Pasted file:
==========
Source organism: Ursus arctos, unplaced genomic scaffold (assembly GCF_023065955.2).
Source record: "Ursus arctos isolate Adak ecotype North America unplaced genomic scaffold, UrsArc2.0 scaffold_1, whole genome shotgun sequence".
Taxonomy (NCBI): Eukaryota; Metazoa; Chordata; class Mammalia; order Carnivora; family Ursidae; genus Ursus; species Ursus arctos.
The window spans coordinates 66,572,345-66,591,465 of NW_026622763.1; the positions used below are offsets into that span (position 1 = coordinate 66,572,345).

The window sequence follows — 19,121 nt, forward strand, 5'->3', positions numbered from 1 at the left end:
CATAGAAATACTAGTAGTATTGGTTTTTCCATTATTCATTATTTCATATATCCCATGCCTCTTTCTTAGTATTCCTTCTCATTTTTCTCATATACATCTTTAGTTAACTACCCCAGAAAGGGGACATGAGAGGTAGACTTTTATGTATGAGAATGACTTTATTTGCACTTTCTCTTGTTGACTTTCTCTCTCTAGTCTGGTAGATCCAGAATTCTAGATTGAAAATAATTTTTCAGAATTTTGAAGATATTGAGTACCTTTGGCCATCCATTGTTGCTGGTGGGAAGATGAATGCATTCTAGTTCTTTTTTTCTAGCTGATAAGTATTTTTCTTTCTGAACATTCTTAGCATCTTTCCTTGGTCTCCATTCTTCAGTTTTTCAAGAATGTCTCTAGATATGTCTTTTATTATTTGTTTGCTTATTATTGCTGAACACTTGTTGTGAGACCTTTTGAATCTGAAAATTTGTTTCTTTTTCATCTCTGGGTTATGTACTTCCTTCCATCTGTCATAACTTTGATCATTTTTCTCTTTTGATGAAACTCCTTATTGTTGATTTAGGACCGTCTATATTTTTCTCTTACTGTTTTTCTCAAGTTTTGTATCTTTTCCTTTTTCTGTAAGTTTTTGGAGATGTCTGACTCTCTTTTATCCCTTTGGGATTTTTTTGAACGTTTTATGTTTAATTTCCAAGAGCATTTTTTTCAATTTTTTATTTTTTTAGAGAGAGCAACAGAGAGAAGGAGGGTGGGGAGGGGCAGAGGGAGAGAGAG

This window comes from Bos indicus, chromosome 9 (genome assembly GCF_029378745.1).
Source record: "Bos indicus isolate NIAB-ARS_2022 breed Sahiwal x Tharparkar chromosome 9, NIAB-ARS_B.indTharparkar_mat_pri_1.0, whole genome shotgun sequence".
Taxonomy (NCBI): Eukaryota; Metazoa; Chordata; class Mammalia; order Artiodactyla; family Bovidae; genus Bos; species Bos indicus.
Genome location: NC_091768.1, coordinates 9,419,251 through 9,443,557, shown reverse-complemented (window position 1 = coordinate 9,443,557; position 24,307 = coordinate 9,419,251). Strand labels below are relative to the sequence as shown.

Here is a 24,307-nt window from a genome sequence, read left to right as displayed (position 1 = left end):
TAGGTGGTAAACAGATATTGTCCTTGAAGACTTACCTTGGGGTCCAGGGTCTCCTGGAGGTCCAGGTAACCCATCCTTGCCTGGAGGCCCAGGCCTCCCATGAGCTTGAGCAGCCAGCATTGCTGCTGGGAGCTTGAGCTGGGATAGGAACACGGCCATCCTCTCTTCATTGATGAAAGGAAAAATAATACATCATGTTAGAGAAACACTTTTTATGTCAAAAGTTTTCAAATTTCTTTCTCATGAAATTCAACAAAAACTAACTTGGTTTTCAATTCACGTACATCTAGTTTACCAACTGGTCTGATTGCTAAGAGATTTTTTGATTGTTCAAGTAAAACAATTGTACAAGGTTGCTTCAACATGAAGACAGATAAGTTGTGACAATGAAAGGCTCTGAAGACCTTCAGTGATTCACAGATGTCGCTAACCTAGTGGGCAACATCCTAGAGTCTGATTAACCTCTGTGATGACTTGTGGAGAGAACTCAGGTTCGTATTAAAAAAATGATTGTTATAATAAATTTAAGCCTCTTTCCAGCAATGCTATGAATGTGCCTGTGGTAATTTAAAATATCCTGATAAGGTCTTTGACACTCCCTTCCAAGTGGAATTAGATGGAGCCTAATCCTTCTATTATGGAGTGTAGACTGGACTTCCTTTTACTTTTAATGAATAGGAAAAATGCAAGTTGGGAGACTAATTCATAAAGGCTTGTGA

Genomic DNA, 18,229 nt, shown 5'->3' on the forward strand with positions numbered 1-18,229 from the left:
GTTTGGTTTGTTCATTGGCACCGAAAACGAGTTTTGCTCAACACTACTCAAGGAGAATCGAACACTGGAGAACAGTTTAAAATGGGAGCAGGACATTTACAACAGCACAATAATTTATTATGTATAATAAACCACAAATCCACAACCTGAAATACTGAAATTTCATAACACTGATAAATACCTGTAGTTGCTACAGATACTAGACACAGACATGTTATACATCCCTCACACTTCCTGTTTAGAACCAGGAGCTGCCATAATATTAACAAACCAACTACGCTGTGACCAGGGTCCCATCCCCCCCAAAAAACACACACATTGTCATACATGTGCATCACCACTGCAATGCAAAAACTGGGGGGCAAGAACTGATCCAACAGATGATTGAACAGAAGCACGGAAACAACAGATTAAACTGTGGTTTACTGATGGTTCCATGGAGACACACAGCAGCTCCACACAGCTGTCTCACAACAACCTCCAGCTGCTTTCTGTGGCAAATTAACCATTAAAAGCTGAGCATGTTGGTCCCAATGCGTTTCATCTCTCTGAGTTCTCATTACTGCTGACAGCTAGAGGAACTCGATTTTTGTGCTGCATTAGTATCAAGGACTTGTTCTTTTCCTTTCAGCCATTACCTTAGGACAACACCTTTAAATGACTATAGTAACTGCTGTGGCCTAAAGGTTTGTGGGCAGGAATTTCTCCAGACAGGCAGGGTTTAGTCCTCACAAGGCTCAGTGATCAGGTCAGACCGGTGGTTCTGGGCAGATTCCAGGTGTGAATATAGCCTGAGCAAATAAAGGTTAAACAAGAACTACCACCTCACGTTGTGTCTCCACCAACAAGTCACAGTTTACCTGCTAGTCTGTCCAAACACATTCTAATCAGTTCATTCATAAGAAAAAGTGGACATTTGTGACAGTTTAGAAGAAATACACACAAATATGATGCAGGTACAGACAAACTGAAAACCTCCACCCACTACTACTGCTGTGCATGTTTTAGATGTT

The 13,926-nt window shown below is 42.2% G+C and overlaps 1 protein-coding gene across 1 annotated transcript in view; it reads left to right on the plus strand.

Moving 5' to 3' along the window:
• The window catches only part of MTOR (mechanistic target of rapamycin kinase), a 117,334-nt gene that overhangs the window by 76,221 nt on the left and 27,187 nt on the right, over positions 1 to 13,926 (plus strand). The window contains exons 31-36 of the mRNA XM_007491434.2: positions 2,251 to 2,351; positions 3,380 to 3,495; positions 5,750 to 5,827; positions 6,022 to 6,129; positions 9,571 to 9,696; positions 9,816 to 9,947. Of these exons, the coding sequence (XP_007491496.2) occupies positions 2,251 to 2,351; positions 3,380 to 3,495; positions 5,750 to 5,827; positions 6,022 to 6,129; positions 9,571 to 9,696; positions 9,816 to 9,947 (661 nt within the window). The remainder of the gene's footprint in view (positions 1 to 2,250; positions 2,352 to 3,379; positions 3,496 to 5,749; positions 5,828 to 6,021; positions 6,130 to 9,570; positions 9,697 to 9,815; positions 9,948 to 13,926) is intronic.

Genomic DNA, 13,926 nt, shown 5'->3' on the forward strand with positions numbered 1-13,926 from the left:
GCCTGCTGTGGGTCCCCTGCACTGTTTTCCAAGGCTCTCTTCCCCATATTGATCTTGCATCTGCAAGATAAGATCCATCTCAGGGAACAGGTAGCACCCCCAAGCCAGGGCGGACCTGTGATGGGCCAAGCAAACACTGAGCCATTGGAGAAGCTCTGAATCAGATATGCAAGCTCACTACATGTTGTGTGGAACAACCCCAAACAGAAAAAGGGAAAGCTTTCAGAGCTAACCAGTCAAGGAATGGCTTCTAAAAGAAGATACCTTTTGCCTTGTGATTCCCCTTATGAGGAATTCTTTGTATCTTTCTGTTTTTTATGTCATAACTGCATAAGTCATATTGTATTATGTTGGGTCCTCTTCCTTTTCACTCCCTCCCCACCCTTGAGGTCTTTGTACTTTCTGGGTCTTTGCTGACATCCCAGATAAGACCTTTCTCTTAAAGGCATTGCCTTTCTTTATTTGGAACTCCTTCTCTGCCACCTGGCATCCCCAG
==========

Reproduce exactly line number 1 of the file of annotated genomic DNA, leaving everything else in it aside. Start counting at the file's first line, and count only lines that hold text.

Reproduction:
Source organism: Ursus arctos, unplaced genomic scaffold (assembly GCF_023065955.2).